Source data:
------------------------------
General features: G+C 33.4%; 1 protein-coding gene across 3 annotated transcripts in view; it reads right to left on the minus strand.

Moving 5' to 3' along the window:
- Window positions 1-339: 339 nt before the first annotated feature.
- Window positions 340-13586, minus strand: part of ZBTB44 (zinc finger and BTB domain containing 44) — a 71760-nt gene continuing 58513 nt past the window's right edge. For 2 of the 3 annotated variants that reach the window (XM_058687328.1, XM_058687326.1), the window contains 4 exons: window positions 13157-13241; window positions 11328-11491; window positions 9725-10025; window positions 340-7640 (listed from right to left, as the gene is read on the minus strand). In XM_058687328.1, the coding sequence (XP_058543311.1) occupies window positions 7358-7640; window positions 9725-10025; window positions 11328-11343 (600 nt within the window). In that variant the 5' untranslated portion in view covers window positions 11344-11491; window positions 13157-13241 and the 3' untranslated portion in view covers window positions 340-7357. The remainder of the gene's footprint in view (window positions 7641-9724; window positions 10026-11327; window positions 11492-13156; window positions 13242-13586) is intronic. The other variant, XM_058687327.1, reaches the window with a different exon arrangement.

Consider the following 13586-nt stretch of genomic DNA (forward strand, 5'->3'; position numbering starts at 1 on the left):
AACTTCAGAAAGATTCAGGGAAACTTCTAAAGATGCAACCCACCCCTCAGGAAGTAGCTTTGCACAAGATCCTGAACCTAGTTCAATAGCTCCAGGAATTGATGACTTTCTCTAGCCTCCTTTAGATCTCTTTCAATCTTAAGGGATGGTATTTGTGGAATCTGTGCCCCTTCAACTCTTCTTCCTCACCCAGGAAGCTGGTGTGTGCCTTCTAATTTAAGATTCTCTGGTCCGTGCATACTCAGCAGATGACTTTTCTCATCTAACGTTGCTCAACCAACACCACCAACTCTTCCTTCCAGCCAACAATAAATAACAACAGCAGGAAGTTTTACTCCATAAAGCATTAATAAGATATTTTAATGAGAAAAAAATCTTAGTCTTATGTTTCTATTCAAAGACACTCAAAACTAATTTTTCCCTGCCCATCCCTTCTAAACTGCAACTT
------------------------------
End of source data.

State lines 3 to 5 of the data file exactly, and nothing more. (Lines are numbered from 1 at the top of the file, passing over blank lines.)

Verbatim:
- Window positions 1-339: 339 nt before the first annotated feature.
- Window positions 340-13586, minus strand: part of ZBTB44 (zinc finger and BTB domain containing 44) — a 71760-nt gene continuing 58513 nt past the window's right edge. For 2 of the 3 annotated variants that reach the window (XM_058687328.1, XM_058687326.1), the window contains 4 exons: window positions 13157-13241; window positions 11328-11491; window positions 9725-10025; window positions 340-7640 (listed from right to left, as the gene is read on the minus strand). In XM_058687328.1, the coding sequence (XP_058543311.1) occupies window positions 7358-7640; window positions 9725-10025; window positions 11328-11343 (600 nt within the window). In that variant the 5' untranslated portion in view covers window positions 11344-11491; window positions 13157-13241 and the 3' untranslated portion in view covers window positions 340-7357. The remainder of the gene's footprint in view (window positions 7641-9724; window positions 10026-11327; window positions 11492-13156; window positions 13242-13586) is intronic. The other variant, XM_058687327.1, reaches the window with a different exon arrangement.

Consider the following 13586-nt stretch of genomic DNA (forward strand, 5'->3'; position numbering starts at 1 on the left):